Yesterday I wrote a letter to the editors of the New Yorker. Since I very much doubt it will get published or even answered privately (then again, who knows?) I’ve decided to publish it here, as I feel it is in the general interest of those who read and write poetry.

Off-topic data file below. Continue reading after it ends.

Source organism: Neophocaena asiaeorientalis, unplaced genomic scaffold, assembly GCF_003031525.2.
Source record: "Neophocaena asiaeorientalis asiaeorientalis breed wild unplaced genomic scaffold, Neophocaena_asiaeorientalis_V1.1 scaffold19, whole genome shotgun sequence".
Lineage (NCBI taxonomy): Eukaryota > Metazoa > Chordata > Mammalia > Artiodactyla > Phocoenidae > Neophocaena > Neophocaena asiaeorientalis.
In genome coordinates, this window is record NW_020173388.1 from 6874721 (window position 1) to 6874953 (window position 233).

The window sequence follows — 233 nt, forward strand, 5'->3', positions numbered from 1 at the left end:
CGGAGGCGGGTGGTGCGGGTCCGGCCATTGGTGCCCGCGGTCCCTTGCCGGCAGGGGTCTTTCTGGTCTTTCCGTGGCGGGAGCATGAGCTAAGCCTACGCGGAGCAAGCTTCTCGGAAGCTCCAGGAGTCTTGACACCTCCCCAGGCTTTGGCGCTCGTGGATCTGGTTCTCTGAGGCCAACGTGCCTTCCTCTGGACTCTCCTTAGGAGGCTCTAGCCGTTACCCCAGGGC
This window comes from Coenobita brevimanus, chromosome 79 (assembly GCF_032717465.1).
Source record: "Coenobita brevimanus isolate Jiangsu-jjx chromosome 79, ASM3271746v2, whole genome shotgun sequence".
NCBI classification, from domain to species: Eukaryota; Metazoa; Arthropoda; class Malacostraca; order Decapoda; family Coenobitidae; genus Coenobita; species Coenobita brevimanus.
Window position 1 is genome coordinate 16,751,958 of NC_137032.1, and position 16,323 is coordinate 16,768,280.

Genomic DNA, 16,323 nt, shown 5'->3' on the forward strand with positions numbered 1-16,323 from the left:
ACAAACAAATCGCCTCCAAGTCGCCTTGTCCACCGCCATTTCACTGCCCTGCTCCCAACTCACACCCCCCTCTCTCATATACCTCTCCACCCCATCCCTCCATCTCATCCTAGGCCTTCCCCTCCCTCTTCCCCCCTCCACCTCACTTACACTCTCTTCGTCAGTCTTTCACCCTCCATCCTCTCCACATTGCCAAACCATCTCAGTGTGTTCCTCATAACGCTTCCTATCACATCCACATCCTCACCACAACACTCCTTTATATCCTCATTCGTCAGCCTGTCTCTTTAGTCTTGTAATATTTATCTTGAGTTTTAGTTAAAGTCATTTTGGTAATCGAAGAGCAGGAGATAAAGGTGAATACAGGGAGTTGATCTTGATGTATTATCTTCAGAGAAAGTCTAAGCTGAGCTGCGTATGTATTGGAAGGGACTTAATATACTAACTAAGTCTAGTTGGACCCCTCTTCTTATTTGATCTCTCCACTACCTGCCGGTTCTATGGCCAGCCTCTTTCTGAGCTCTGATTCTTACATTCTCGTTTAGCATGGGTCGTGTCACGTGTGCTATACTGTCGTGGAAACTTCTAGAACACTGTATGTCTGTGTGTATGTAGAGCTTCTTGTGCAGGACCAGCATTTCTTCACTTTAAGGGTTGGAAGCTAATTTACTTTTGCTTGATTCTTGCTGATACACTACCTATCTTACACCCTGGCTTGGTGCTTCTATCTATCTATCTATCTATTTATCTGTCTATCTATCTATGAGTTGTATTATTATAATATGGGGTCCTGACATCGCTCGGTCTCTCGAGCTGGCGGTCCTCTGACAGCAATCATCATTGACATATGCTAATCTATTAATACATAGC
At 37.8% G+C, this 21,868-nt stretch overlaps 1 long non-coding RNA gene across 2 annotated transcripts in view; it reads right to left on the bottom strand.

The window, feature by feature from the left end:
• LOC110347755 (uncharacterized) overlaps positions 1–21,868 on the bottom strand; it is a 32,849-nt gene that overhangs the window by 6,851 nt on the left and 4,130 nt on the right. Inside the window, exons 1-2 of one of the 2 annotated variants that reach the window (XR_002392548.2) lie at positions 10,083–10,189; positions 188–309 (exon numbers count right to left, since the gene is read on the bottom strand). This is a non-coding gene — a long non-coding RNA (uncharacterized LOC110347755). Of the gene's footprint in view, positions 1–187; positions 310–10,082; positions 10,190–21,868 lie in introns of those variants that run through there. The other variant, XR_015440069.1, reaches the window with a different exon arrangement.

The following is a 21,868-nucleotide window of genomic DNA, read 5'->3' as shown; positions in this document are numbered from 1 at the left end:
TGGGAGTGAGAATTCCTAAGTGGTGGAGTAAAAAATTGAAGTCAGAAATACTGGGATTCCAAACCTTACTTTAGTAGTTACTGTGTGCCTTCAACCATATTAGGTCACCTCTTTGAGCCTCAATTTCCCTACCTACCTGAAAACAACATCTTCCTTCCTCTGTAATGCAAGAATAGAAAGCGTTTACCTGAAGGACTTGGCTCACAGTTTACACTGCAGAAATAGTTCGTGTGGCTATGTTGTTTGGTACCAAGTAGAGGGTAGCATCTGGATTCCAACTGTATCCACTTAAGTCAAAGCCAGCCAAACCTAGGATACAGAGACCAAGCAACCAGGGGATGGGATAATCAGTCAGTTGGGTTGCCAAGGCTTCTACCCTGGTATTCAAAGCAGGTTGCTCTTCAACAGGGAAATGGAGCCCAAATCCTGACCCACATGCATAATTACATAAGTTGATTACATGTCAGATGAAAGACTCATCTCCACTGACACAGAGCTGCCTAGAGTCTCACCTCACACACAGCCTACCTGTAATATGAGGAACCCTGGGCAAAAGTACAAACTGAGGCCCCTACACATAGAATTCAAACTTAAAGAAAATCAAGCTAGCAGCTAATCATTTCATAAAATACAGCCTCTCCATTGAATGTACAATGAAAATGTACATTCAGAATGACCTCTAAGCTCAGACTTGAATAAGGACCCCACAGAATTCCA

Dear New Yorker,As a longtime reader, enthusiast, poet, poetry-submitter and subscriber – not necessarily in that order – I was taken aback to see that the poet Traci Brimhall (“Dear Eros“, “Love Poem Without a Drop of Hyperbole in It“) was published twice in a three-week period in January, 2018. I have no qualms with Brimhall or her work; in fact, I loved her poems on both occasions. But to publish one poet twice in such a short period, in a magazine which publishes roughly a hundred poems a year, comes off as a display of cliquishness. It reminds me of an exchange I once had with a former poetry editor of this magazine nearly twenty years ago. When I queried if I could send her some of my work, she responded with visible embarrassment, “Please understand – I have obligations.” The New Yorker is highly-regarded for the quality of the work it chooses to publish, and no one would ask that it lower its standards in order to broaden its sweep. But one wonders if, among the thousands of poems on the editor’s desk, there wasn’t one which might have rivalled Brimhall’s for ingenuity. I’d bet almost anything there was.